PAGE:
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Media

Ann E Williams

Psychology

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Articles 1 - 3 of 3

Full-Text Articles in Political Science

News Of Corporate Failure: Evaluating The Relationship Between Individual Assessments And Market Investments, Ann Williams Dec 2012

News Of Corporate Failure: Evaluating The Relationship Between Individual Assessments And Market Investments, Ann Williams

Ann E Williams

Individuals’ comprehension of communication is shaped by the use of metaphor. This study illustrates how the use of metaphor in business and economic news coverage shapes individuals’ responsibility attributions in ways that can ultimately influence consumers’ investment decisions. In a randomized experimental design, participants were invited to read news articles that described the bankruptcy of a business. The treatment text narrated the bankruptcy using metaphor, while the control text narrated the same event without the use of metaphor. After exposure to the communication text narrated with metaphor, responsibility attributions and subsequent investment decisions were significantly altered. The findings suggest that ...


Trust Or Bust?: Questioning The Relationship Between Media Trust And News Attention, Ann E. Williams Dec 2011

Trust Or Bust?: Questioning The Relationship Between Media Trust And News Attention, Ann E. Williams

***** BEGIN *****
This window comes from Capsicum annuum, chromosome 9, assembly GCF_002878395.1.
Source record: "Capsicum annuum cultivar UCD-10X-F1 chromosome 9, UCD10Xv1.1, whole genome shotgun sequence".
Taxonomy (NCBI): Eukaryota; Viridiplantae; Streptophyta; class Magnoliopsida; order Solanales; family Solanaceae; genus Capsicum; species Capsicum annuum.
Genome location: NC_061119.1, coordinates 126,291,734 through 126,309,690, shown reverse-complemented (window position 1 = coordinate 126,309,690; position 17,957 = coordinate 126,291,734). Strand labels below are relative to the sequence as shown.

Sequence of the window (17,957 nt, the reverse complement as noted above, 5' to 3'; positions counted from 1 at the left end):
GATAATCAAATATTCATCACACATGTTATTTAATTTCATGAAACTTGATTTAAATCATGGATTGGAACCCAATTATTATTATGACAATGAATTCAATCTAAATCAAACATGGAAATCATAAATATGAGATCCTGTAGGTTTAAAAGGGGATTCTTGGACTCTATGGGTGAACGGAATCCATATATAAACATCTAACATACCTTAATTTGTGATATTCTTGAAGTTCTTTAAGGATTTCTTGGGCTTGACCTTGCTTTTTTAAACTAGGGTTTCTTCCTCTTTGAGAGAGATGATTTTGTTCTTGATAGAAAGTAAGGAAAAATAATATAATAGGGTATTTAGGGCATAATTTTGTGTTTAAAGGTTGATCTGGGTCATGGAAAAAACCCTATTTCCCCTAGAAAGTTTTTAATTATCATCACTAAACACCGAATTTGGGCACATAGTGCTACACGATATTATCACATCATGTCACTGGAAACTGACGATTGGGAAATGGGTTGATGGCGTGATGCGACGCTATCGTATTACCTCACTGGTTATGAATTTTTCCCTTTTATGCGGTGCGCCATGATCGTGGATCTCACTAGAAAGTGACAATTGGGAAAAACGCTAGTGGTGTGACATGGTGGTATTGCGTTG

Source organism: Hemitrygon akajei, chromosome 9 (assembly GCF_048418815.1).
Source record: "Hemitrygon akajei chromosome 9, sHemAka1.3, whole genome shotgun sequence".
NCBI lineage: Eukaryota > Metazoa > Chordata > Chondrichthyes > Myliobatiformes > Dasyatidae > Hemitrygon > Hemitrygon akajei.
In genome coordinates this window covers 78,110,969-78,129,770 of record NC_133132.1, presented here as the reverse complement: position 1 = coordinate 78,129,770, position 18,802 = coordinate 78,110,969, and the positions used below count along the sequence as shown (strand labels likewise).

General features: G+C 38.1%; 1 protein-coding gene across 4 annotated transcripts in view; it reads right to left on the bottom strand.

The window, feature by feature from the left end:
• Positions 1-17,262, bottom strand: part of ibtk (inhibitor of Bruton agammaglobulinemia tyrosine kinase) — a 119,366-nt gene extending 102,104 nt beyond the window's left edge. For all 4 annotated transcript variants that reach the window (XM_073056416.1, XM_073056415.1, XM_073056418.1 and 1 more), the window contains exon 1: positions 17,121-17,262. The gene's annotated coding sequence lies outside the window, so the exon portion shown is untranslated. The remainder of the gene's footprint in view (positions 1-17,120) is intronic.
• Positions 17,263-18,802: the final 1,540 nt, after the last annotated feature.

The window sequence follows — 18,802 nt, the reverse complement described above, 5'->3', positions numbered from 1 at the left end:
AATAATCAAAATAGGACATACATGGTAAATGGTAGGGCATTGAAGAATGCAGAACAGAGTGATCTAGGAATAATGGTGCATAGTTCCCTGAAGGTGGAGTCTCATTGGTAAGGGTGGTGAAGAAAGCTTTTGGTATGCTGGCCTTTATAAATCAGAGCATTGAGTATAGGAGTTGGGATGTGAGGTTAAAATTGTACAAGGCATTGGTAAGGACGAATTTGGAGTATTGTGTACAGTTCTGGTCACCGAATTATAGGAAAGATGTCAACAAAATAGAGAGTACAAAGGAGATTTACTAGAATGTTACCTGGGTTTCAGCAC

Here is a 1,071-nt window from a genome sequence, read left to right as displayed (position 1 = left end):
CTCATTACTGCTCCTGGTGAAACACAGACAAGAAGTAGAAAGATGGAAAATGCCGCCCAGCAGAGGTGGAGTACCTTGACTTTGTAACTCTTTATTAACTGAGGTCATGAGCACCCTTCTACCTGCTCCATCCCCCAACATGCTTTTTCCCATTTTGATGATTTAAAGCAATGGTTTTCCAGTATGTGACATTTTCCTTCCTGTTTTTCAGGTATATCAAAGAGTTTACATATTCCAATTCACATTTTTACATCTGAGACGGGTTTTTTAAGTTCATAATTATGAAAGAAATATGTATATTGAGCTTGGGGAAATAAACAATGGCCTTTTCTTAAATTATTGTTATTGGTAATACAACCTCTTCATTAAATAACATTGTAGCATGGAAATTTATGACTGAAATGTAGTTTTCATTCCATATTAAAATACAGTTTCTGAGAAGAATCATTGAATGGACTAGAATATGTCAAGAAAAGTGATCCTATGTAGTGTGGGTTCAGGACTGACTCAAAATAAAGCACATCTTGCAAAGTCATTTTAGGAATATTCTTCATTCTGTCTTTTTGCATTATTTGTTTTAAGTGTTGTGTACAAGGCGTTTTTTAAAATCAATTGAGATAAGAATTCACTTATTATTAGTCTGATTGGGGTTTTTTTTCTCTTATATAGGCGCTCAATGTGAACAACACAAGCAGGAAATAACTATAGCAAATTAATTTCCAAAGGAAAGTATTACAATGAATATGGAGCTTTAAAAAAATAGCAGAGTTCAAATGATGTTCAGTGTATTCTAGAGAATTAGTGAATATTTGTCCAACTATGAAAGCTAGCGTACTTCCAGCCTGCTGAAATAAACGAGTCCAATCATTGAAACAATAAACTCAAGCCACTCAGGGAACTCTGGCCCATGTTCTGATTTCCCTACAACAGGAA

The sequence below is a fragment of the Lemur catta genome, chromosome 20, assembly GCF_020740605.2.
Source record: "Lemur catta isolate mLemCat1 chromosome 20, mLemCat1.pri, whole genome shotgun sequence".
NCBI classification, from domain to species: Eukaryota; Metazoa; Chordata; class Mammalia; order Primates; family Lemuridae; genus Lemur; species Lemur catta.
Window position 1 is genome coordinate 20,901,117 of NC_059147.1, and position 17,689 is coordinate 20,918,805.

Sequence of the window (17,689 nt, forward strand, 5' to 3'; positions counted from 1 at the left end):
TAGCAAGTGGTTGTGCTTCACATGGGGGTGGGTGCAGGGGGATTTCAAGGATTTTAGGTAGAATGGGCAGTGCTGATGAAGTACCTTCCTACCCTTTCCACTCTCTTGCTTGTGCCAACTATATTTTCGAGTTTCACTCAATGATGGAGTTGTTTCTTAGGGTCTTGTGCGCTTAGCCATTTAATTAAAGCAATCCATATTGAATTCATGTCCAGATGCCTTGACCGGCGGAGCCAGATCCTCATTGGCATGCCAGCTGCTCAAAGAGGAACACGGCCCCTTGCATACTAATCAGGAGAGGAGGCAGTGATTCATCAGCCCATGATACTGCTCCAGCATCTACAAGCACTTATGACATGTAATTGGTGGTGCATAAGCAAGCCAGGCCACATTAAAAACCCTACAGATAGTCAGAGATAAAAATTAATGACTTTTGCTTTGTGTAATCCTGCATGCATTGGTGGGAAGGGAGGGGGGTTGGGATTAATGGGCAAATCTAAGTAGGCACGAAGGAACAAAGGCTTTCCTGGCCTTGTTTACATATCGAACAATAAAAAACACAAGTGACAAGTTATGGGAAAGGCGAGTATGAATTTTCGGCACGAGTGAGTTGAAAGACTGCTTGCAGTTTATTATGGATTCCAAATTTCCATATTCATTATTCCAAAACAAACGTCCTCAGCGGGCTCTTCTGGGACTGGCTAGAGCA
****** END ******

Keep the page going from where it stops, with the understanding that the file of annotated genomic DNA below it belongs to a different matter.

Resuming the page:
Ann E Williams

This article establishes the theoretical significance of media trust and explores the relationships between individuals' levels of media trust and news attention. Three distinct types of media trust are introduced: 1) trust of news information, 2) trust of those who deliver the news, and 3) trust of media corporations. The findings indicate that these different types of media trust relate to news attention in distinct ways, specifically when examined across medium. The theoretical significance of the findings are discussed and contextualized in light of an evolving media environment.


Who's To Blame When A Business Fails? How Journalistic Death Metaphors Influence Responsibility Attributions, Ann Williams Dec 2010

Who's To Blame When A Business Fails? How Journalistic Death Metaphors Influence Responsibility Attributions, Ann Williams

Ann E Williams

This study unites a textual analysis and an experimental audience study to document the use of death metaphor in business news and to assess the impact that death metaphor has on audiences' attributions of responsibility for corporate failure. The findings show that death metaphors are frequently used in financial press coverage and that the use of death metaphor influences audience members' responsibility attributions by intensifying overall levels of blame, while simultaneously deflecting blame away from the executives responsible for managing the firm and diffusing it to other factors, including the state of the economy, the government, and individual consumers.